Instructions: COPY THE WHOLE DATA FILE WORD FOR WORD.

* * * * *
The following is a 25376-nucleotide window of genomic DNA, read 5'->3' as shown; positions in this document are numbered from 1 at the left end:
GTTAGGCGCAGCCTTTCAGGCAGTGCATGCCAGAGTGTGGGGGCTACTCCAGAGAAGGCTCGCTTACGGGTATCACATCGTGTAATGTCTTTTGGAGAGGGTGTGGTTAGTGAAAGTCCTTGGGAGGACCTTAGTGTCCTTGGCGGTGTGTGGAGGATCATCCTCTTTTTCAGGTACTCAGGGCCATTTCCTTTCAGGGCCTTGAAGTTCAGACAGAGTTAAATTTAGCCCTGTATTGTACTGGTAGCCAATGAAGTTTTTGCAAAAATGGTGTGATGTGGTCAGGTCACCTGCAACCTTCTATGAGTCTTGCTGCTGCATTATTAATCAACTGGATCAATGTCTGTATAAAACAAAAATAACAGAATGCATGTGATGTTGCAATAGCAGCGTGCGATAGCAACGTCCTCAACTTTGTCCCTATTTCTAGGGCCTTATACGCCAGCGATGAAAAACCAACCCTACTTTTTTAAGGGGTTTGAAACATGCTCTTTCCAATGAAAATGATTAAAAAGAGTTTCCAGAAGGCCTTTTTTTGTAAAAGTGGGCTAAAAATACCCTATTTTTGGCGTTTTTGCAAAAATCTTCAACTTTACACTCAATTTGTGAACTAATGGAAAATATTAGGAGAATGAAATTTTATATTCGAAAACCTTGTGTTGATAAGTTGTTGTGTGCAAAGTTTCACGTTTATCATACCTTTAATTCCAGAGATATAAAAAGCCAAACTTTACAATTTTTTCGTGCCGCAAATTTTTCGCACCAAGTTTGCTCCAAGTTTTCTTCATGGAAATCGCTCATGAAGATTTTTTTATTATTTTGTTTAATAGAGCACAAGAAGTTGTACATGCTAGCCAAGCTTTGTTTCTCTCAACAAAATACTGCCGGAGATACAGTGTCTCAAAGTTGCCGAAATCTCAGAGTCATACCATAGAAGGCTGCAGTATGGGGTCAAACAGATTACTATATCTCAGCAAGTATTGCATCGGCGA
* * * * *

The following is a 25376-nucleotide window of genomic DNA, read 5'->3' as shown; positions in this document are numbered from 1 at the left end:
GTTAGGCGCAGCCTTTCAGGCAGTGCATGCCAGAGTGTGGGGGCTACTCCAGAGAAGGCTCGCTTACGGGTATCACATCGTGTAATGTCTTTTGGAGAGGGTGTGGTTAGTGAAAGTCCTTGGGAGGACCTTAGTGTCCTTGGCGGTGTGTGGAGGATCATCCTCTTTTTCAGGTACTCAGGGCCATTTCCTTTCAGGGCCTTGAAGTTCAGACAGAGTTAAATTTAGCCCTGTATTGTACTGGTAGCCAATGAAGTTTTTGCAAAAATGGTGTGATGTGGTCAGGTCACCTGCAACCTTCTATGAGTCTTGCTGCTGCATTATTAATCAACTGGATCAATGTCTGTATAAAACAAAAATAACAGAATGCATGTGATGTTGCAATAGCAGCGTGCGATAGCAACGTCCTCAACTTTGTCCCTATTTCTAGGGCCTTATACGCCAGCGATGAAAAACCAACCCTACTTTTTTAAGGGGTTTGAAACATGCTCTTTCCAATGAAAATGATTAAAAAGAGTTTCCAGAAGGCCTTTTTTTGTAAAAGTGGGCTAAAAATACCCTATTTTTGGCGTTTTTGCAAAAATCTTCAACTTTACACTCAATTTGTGAACTAATGGAAAATATTAGGAGAATGAAATTTTATATTCGAAAACCTTGTGTTGATAAGTTGTTGTGTGCAAAGTTTCACGTTTATCATACCTTTAATTCCAGAGATATAAAAAGCCAAACTTTACAATTTTTTCGTGCCGCAAATTTTTCGCACCAAGTTTGCTCCAAGTTTTCTTCATGGAAATCGCTCATGAAGATTTTTTTATTATTTTGTTTAATAGAGCACAAGAAGTTGTACATGCTAGCCAAGCTTTGTTTCTCTCAACAAAATACTGCCGGAGATACAGTGTCTCAAAGTTGCCGAAATCTCAGAGTCATACCATAGAAGGCTGCAGTATGGGGTCAAACAGATTACTATATCTCAGCAAGTATTGCATCGGCGA